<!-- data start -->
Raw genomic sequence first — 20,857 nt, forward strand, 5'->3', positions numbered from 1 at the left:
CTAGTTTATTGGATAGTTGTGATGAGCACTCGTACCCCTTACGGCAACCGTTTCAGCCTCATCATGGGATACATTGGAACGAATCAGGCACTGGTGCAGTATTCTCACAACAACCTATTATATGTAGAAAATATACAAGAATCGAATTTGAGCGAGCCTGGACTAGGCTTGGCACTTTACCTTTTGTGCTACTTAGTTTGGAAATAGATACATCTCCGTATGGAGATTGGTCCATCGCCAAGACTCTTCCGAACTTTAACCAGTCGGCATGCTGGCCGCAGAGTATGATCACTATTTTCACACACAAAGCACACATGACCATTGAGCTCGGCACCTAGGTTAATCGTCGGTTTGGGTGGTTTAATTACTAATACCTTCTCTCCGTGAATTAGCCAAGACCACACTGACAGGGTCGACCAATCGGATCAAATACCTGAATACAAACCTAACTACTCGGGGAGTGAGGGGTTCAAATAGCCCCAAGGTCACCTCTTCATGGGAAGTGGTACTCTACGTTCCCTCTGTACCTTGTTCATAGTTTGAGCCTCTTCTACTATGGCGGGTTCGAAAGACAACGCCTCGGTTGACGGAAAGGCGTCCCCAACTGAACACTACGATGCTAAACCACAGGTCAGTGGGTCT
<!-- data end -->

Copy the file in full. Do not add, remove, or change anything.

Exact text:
Raw genomic sequence first — 20,857 nt, forward strand, 5'->3', positions numbered from 1 at the left:
CTAGTTTATTGGATAGTTGTGATGAGCACTCGTACCCCTTACGGCAACCGTTTCAGCCTCATCATGGGATACATTGGAACGAATCAGGCACTGGTGCAGTATTCTCACAACAACCTATTATATGTAGAAAATATACAAGAATCGAATTTGAGCGAGCCTGGACTAGGCTTGGCACTTTACCTTTTGTGCTACTTAGTTTGGAAATAGATACATCTCCGTATGGAGATTGGTCCATCGCCAAGACTCTTCCGAACTTTAACCAGTCGGCATGCTGGCCGCAGAGTATGATCACTATTTTCACACACAAAGCACACATGACCATTGAGCTCGGCACCTAGGTTAATCGTCGGTTTGGGTGGTTTAATTACTAATACCTTCTCTCCGTGAATTAGCCAAGACCACACTGACAGGGTCGACCAATCGGATCAAATACCTGAATACAAACCTAACTACTCGGGGAGTGAGGGGTTCAAATAGCCCCAAGGTCACCTCTTCATGGGAAGTGGTACTCTACGTTCCCTCTGTACCTTGTTCATAGTTTGAGCCTCTTCTACTATGGCGGGTTCGAAAGACAACGCCTCGGTTGACGGAAAGGCGTCCCCAACTGAACACTACGATGCTAAACCACAGGTCAGTGGGTCT